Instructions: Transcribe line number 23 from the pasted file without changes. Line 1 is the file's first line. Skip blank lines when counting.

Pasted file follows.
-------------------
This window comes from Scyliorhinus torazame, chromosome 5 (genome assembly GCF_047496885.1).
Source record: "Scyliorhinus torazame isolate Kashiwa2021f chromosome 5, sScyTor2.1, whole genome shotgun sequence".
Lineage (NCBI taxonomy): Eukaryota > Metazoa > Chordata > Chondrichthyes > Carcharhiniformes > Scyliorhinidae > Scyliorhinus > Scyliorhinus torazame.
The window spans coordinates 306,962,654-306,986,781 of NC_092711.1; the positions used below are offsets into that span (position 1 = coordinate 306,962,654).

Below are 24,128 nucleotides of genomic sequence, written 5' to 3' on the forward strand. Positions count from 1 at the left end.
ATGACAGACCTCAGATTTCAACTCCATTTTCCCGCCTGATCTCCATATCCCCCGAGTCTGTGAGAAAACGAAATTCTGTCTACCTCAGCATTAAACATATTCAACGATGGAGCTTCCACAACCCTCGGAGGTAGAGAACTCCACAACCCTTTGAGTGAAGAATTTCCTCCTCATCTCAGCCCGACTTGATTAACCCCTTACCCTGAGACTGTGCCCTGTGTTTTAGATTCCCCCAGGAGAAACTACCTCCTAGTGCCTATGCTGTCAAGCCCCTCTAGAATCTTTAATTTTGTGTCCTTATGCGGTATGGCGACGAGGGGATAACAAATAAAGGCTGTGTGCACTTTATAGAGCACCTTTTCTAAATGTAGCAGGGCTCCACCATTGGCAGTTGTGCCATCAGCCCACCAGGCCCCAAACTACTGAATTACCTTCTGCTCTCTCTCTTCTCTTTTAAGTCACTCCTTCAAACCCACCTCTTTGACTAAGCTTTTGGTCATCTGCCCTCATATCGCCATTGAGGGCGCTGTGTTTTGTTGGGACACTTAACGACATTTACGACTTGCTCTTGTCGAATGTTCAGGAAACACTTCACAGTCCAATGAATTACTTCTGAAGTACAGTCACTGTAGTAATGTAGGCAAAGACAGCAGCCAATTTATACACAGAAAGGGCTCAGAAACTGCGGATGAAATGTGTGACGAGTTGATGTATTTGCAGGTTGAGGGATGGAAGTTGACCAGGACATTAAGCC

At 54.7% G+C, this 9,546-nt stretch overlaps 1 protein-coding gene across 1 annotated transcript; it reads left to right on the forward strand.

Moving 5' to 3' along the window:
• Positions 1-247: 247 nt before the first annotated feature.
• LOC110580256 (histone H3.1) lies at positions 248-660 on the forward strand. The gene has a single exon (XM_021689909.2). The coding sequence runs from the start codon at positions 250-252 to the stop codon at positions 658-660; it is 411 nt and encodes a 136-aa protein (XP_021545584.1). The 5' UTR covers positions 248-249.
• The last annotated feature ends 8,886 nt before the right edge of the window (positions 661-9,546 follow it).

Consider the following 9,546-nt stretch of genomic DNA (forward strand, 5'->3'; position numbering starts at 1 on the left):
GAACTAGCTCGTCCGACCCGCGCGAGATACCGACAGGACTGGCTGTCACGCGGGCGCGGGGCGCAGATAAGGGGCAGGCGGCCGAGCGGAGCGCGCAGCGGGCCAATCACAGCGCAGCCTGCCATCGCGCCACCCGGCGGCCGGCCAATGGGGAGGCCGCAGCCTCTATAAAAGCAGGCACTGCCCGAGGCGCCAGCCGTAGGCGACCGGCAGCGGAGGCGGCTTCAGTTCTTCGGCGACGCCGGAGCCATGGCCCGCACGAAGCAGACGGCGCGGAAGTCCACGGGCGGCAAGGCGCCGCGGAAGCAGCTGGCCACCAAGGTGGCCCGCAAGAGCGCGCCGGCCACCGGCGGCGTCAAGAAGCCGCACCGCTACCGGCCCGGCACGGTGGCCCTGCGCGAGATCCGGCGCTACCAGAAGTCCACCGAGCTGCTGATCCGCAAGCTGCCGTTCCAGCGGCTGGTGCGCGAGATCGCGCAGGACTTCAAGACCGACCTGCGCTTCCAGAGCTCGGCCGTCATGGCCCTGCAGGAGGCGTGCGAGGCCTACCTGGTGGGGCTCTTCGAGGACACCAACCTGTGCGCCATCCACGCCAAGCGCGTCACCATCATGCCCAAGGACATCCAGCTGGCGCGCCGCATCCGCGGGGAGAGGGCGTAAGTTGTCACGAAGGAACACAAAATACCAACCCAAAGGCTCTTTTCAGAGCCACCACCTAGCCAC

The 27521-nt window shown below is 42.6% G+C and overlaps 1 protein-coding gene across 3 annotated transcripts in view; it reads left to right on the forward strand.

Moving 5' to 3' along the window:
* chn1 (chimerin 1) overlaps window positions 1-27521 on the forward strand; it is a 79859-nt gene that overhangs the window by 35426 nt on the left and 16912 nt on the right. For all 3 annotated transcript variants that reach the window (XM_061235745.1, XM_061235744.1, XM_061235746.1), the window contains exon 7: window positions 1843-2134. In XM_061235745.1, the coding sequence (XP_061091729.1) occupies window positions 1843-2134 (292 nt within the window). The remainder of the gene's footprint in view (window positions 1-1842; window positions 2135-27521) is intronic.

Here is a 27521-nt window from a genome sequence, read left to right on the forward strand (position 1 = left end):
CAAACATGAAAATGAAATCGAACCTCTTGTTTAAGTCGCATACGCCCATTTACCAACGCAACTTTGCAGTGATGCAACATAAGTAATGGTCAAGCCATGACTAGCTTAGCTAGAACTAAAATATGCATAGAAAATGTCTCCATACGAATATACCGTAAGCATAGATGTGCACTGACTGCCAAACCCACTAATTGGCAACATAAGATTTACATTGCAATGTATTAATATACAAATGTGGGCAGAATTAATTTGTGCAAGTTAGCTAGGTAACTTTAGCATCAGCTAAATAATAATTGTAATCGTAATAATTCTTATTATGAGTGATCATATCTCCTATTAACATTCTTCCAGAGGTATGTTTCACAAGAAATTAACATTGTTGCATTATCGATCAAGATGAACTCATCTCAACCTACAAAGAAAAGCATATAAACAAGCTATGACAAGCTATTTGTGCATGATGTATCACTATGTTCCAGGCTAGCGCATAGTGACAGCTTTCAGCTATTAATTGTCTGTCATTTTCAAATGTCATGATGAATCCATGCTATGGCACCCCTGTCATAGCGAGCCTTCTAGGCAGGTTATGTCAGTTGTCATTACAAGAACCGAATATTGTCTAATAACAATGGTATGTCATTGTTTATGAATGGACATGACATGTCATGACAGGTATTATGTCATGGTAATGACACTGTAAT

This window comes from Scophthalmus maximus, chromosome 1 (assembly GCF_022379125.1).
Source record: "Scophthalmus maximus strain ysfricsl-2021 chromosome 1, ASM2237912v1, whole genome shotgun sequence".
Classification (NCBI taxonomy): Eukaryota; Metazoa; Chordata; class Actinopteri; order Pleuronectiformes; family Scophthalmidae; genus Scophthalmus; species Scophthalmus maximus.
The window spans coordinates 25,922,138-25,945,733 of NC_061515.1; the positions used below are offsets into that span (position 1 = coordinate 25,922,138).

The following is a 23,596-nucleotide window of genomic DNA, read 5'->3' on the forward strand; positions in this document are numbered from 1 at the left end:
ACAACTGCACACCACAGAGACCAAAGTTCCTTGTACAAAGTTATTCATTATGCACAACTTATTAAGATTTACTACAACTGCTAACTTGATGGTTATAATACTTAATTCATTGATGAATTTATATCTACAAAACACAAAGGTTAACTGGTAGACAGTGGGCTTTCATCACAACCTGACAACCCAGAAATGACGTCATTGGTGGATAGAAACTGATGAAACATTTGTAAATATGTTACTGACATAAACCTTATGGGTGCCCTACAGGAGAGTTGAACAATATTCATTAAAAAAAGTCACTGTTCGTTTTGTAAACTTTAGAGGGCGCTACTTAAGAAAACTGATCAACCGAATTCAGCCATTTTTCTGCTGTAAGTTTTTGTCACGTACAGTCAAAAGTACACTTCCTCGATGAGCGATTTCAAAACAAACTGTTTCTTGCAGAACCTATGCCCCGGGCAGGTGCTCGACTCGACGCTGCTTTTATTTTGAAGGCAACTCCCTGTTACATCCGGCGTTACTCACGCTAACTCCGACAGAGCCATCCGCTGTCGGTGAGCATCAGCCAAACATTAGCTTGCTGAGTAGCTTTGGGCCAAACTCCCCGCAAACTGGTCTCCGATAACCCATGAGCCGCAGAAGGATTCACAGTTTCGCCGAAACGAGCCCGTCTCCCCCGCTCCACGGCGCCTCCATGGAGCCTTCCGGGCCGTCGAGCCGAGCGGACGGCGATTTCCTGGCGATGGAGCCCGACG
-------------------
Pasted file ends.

The following is a 23,596-nucleotide window of genomic DNA, read 5'->3' on the forward strand; positions in this document are numbered from 1 at the left end: